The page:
has by no means exhausted the art of pleasing his reader, and
making him feel as much at home as if he were in actual con
versation with the author. In fact, one of the things that al
ways pleased us most, when reading Thackeray, was the per
fect ease with which he makes his reader understand what he
says. He seems to take one right into his confidence from
the very start, and to pour out to him that vast fund of Wit,
pleasantry, and satire always at his command. Where, let
it be asked, will one find the follies and vices of a gay and
frivolous society exposed with such stinging ridicule as we find
in some of Thackeray's works? It almost seems as if we could
see the blushes of shame called forth by his words. And yet
this was but one phase of Thackeray's curious nature. No
man could be more gentle, kind, and pleasant than he when
he wished to be so: we turn over another page of the nov
el before us, and we almost fancy that a woman, a mother,
is speaking to us; and it may be, kindly reproaching us for
our misdeeds. This changing nature of Thackeray is what
makes him so charming, because it but shows that he was
bwayed by the same moods and the same impulses as we are,
. thereby making it so easy for us to sympathize with his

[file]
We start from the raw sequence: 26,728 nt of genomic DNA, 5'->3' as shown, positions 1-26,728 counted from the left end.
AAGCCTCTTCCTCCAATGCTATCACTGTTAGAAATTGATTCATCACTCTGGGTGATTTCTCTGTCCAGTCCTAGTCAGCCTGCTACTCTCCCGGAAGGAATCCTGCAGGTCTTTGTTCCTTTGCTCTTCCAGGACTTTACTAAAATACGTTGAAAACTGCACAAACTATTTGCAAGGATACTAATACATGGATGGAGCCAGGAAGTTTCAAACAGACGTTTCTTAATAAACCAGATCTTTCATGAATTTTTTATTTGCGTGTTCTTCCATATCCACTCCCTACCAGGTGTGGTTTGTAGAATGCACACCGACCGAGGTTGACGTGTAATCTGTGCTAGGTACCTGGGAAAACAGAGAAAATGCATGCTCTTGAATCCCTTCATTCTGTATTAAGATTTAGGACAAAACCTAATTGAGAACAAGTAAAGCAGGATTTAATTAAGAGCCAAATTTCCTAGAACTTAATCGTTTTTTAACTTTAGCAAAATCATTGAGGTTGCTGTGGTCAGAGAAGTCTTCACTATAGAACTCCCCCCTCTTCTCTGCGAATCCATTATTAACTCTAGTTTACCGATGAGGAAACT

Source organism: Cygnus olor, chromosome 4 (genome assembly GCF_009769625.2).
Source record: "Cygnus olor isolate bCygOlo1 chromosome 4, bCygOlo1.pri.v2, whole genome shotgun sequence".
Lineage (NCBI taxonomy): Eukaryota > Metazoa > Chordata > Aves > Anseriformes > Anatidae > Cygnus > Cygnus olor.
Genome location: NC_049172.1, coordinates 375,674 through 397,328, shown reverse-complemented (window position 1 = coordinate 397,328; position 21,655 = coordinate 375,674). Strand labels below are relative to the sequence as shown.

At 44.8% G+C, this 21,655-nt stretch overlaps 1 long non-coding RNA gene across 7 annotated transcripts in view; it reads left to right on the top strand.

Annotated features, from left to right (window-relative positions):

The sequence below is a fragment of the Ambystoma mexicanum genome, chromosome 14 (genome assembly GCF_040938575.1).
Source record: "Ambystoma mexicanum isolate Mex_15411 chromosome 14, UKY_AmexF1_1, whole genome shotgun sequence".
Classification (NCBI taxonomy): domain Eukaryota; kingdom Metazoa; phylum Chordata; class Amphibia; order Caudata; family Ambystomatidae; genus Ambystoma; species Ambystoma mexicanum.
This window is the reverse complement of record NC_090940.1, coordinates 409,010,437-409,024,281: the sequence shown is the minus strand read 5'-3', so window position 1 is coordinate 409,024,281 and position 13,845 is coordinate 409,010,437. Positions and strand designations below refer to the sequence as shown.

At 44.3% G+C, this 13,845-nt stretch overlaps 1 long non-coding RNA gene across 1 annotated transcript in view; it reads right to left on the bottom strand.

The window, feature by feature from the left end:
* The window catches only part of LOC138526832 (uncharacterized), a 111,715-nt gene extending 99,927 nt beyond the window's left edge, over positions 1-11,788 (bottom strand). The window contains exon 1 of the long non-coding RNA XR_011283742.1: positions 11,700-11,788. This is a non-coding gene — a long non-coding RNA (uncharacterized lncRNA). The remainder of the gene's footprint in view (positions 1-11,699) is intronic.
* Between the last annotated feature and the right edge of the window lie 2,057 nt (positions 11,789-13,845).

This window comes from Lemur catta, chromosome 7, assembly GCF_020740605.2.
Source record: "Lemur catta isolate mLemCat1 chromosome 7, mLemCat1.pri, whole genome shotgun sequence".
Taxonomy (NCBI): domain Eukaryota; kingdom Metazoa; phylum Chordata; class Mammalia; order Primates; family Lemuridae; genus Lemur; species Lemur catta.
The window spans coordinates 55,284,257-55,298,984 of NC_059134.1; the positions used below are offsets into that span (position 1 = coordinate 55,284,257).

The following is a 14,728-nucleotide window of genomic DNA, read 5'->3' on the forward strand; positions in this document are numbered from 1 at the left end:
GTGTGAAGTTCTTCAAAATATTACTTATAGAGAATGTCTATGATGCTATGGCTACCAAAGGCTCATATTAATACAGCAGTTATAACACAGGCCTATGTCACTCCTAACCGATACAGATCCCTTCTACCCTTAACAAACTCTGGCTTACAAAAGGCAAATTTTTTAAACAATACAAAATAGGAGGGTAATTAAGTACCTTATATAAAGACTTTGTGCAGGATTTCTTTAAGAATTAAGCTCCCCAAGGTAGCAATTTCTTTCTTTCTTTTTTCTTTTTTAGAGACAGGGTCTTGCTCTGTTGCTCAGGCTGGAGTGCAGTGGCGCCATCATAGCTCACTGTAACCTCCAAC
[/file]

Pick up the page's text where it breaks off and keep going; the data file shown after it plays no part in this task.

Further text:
characters, because he puts himself at one time or another
into each and every oneof them in turn.
Turning from his novels we come to his lives, or rather
sketches, of those famous English humorists, whose names
will live as long as the world lasts. These sketches are
not written in the style ol the stereotyped biographies which
are generally so stale and uninteresting, for they show the
men to us exactly as they must have appeared to each other;
taking us with them anywhere; introducing us to them at
their meals, their clubs, and, in short, giving us so perfect an
acquaintance with the wits themselves, as to cause us to
wish either to extend to them the hand of friendship across
the gulf of time, or turn from tlum in disapproval. It just oc
curs us as we write, that while reading these sketches one of
our favorite mental pictures of Thackeray was seeing him sit
ting in the midst of a company of choice spirits, his hands
thrust into his breeches pockets (as in a picture of him we
ncc saw in The Century) and looking quizzically over his
glasses at his interested auditors.
It was once said in ourhearing.that Thackeray never creat
ed a single manly characler,or one with whom we could enter
into full sympathy, and whose life, taken as a whole, could